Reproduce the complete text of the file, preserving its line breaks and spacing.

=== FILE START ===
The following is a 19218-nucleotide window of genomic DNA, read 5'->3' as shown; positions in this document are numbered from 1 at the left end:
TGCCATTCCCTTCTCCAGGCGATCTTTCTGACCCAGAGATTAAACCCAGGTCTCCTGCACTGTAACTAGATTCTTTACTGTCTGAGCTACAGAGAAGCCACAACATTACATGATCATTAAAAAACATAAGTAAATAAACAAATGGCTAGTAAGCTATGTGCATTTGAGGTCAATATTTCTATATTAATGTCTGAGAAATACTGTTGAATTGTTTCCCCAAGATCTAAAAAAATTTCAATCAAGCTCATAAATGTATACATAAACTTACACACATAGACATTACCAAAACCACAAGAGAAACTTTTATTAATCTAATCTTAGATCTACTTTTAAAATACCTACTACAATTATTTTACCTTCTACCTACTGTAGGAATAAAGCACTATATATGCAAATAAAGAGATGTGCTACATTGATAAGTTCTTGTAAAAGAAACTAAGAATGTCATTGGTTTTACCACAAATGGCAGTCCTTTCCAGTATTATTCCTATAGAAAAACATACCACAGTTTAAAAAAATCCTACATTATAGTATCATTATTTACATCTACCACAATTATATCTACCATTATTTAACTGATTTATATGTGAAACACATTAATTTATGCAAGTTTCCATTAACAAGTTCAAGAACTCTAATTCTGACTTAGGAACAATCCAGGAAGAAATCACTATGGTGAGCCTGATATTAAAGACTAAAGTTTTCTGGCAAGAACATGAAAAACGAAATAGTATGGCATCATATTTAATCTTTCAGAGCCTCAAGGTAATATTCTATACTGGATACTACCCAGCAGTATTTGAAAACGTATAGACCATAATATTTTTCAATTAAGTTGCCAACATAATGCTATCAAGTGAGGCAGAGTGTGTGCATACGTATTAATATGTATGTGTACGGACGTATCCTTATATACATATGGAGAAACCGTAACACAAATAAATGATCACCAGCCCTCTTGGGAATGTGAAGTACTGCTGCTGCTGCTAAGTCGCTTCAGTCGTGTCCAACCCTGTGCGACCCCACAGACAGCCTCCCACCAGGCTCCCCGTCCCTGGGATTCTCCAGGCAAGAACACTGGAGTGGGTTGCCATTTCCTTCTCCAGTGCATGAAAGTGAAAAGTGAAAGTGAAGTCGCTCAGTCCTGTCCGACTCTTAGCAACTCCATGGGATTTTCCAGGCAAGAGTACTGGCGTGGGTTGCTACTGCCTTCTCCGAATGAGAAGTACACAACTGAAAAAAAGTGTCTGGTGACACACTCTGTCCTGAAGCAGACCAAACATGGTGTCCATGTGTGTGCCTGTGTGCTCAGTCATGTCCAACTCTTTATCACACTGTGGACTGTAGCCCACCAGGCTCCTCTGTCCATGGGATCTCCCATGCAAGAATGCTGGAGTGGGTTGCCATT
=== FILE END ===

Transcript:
The following is a 19218-nucleotide window of genomic DNA, read 5'->3' as shown; positions in this document are numbered from 1 at the left end:
TGCCATTCCCTTCTCCAGGCGATCTTTCTGACCCAGAGATTAAACCCAGGTCTCCTGCACTGTAACTAGATTCTTTACTGTCTGAGCTACAGAGAAGCCACAACATTACATGATCATTAAAAAACATAAGTAAATAAACAAATGGCTAGTAAGCTATGTGCATTTGAGGTCAATATTTCTATATTAATGTCTGAGAAATACTGTTGAATTGTTTCCCCAAGATCTAAAAAAATTTCAATCAAGCTCATAAATGTATACATAAACTTACACACATAGACATTACCAAAACCACAAGAGAAACTTTTATTAATCTAATCTTAGATCTACTTTTAAAATACCTACTACAATTATTTTACCTTCTACCTACTGTAGGAATAAAGCACTATATATGCAAATAAAGAGATGTGCTACATTGATAAGTTCTTGTAAAAGAAACTAAGAATGTCATTGGTTTTACCACAAATGGCAGTCCTTTCCAGTATTATTCCTATAGAAAAACATACCACAGTTTAAAAAAATCCTACATTATAGTATCATTATTTACATCTACCACAATTATATCTACCATTATTTAACTGATTTATATGTGAAACACATTAATTTATGCAAGTTTCCATTAACAAGTTCAAGAACTCTAATTCTGACTTAGGAACAATCCAGGAAGAAATCACTATGGTGAGCCTGATATTAAAGACTAAAGTTTTCTGGCAAGAACATGAAAAACGAAATAGTATGGCATCATATTTAATCTTTCAGAGCCTCAAGGTAATATTCTATACTGGATACTACCCAGCAGTATTTGAAAACGTATAGACCATAATATTTTTCAATTAAGTTGCCAACATAATGCTATCAAGTGAGGCAGAGTGTGTGCATACGTATTAATATGTATGTGTACGGACGTATCCTTATATACATATGGAGAAACCGTAACACAAATAAATGATCACCAGCCCTCTTGGGAATGTGAAGTACTGCTGCTGCTGCTAAGTCGCTTCAGTCGTGTCCAACCCTGTGCGACCCCACAGACAGCCTCCCACCAGGCTCCCCGTCCCTGGGATTCTCCAGGCAAGAACACTGGAGTGGGTTGCCATTTCCTTCTCCAGTGCATGAAAGTGAAAAGTGAAAGTGAAGTCGCTCAGTCCTGTCCGACTCTTAGCAACTCCATGGGATTTTCCAGGCAAGAGTACTGGCGTGGGTTGCTACTGCCTTCTCCGAATGAGAAGTACACAACTGAAAAAAAGTGTCTGGTGACACACTCTGTCCTGAAGCAGACCAAACATGGTGTCCATGTGTGTGCCTGTGTGCTCAGTCATGTCCAACTCTTTATCACACTGTGGACTGTAGCCCACCAGGCTCCTCTGTCCATGGGATCTCCCATGCAAGAATGCTGGAGTGGGTTGCCATT